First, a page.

African Bloggers speak up on behalf of Tanzania Bloggers

African Bloggers speak up on behalf of Tanzania Bloggers

It has been a rough couple of months in East Africa for bloggers and people that use the internet as a way of expressing themselves.

Kenya recently passed the Cyber Crimes Law which as Kenyan blogger Daniel Ominde writes that it was a blatant

 attack on Freedom of Expression.

Uganda as of yesterday read it’s 2018/2019 Budget which comes to effect the new Excise Duty Policy that will have Ugandans paying Social Media Tax!

We have known for awhile about the Tanzania  situation.  Beginning today 15th June 2018, new regulations  on the use of the internet,  will come into force..

Anyone operating an independent online presence in Tanzania will have to pay a licensing fee equivalent to an average year’s wages, and submit to a harsh set of censorship rules, as well as an obligation to unmask anonymous posters and commenters, with stiff penalties for noncompliance.”  Read More.

It is against  this background that Bloggers from all over Africa have come together to voice their opinions in support of Tanzania’s bloggers but also Freedom of Expression on the continent. Tanzanian Bloggers continue to explain what this really means for freedom of speech as all the leading independent online platforms today go dark. : Read More here

The statement  by African Bloggers is as written below :

In Defence of African Bloggers’ Freedom.

An African Bloggers Statement on the Situation in Tanzania

15 June 2018.

We, the undersigned bloggers , based in East, Southern, Central and West Africa, committed to the universal and continental right of all Africans to the rights of freedom of expression, access to information in tandem with the important right of all to access the internet;

Outrightly condemn the recently introduced Tanzanian government policy of exorbitantly licensing and criminalizing the democratically important work of bloggers and whistleblowers.

From an African perspective, Tanzania , long considered on the African continent as a beacon of freedom dating back from the days of our own liberation struggles against colonialism through to being at the heart of the freedom solidarity under the auspices of the Organisation of African Unity (OAU), now known as the African Union (AU), is regrettably setting an undemocratic example to the rest of the continent.

This , against the globally valued tradition of African solidarity in pursuit of not only democracy but also social and economic justice beyond its own borders and at great national sacrifice to its own people,

As African bloggers we consider it tragic and unfortunate that Tanzania has now decided to limit the same freedoms that the greater majority of Tanzanians and Africans historically value and have come to achieve.

“We therefore strongly urge the Tanzanian government to repeal repressive provisions in the Electronic and Postal Communications (EPOCA) (Online Content) Regulations, 2018 and other related online content laws which we believe only serve to undermine freedom of expression, access to information, and media freedom.”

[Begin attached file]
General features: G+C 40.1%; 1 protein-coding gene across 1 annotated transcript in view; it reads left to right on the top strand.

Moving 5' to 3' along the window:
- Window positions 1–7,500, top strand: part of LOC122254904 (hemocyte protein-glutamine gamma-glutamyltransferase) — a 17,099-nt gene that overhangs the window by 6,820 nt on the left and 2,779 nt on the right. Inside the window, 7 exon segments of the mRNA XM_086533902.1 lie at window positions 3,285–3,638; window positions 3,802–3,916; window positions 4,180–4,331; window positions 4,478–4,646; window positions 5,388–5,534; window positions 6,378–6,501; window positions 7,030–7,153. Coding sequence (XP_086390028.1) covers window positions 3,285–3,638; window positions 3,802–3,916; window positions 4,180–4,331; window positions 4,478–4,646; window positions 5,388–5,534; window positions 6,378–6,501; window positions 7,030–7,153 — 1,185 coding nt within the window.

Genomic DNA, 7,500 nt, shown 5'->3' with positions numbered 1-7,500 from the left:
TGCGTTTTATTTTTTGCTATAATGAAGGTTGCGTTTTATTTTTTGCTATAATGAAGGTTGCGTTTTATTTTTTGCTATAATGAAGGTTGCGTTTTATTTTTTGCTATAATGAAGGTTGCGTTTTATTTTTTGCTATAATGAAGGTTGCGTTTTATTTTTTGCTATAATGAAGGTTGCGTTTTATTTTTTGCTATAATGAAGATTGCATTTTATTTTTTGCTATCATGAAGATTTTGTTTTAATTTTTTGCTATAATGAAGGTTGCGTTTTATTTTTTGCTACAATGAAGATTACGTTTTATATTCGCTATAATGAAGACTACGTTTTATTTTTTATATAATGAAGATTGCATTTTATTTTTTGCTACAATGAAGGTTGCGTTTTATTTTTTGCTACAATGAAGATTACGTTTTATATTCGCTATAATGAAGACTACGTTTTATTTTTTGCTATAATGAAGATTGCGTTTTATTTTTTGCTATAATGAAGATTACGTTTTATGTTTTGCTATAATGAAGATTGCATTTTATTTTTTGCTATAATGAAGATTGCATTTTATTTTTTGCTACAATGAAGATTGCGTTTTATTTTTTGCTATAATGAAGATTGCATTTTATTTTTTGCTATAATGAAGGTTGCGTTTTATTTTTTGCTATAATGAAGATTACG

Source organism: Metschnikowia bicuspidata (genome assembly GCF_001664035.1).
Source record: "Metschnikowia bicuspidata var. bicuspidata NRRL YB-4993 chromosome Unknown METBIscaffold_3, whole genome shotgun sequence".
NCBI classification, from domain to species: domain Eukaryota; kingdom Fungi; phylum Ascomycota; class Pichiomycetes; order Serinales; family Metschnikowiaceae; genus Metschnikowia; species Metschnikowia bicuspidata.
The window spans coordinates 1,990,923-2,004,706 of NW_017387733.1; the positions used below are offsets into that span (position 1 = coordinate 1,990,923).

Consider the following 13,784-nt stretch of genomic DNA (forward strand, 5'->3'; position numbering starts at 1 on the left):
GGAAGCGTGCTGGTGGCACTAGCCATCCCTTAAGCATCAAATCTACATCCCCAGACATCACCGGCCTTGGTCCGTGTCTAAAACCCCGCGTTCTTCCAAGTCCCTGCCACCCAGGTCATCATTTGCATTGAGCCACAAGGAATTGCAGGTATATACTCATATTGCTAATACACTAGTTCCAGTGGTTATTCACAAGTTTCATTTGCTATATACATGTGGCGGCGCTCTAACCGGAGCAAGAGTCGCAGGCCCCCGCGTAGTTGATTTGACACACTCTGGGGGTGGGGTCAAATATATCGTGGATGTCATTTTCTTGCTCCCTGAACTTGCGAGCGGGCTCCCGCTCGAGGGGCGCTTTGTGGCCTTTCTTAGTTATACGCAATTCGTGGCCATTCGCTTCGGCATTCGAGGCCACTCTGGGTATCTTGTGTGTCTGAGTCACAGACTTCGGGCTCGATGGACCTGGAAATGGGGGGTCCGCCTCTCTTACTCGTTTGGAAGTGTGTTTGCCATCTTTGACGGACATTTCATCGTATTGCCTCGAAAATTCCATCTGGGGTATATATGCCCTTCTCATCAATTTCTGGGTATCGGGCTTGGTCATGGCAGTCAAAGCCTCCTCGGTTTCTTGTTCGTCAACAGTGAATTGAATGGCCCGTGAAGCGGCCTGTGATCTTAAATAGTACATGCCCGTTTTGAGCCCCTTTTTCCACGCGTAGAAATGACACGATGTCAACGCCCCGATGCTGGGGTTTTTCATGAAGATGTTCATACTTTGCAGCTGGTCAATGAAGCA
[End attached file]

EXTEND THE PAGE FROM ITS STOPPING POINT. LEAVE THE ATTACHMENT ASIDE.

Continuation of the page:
Not only in the spirit of African liberation of old but more significantly in pursuit of a democratic future of all Africans. Regardless of age, political persuasion and ethnocentric origin.

We call upon the African Union, the East African Community (EAC) and the Southern African Development Community (SADC), Economic Community of West African States (ECOWAS) to strongly urge the government of Tanzania t reverse its decision. And that new policies on access and use of the internet and its offshoot become more democratic not only for bloggers but for every African citizen that already has or would have access to social media or the internet.

In the words of the legendary liberation struggle African icon, Kwame Nkrumah, ‘Africa must unite!’ As bloggers we add the following phrase, ‘Africa must unite in pursuit of democracy, human rights , social and economic justice.’

Signed

  1. Takura Zhangazha (Harare, Zimbabwe)
  2. Bruce Chooma, (Lusaka, Zambia)
  3. Fanta Diallo, (Dakar, Senegal)
  4. Jimmy Kainja, Zomba, Malawi
  5. Anne-Marie Befoune (Dakar, Senegal)
  6. Masake Anthony (Kampala, Uganda)
  7. Paul Shalala (Kitwe, Zambia)
  8. Prudence Nyamishana (Kampala, Uganda)
  9. Daniel Ominde, (Kisumu, Kenya)
  10. Blessing Vava, (Harare, Zimbabwe)
  11. Fotso Fonkam, Yaounde, Cameroon)
  12. Alexandre Nhampossa, (Maputo, Mozambique)
  13. Nwachukwu Egbunike (Ibadan, Nigeria)
  14. Dércio Tsandzana (Maputo – Mozambique

There is also a petition to be signed. To take part: SIGN https://secure.avaaz.org/en/petition/Africa_AU_UN_In_Defence_of_African_Bloggers_Petition/?cWqxknb

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Anthony Masake

Different sides of the same coin. In 2018, someone in Washington DC may, in fact, be more informed about what's happening in Rwanda than a person in Rwanda or Uganda. It's about sources & connections, less about geographical location. @nbstv twitter.com/skaheru/…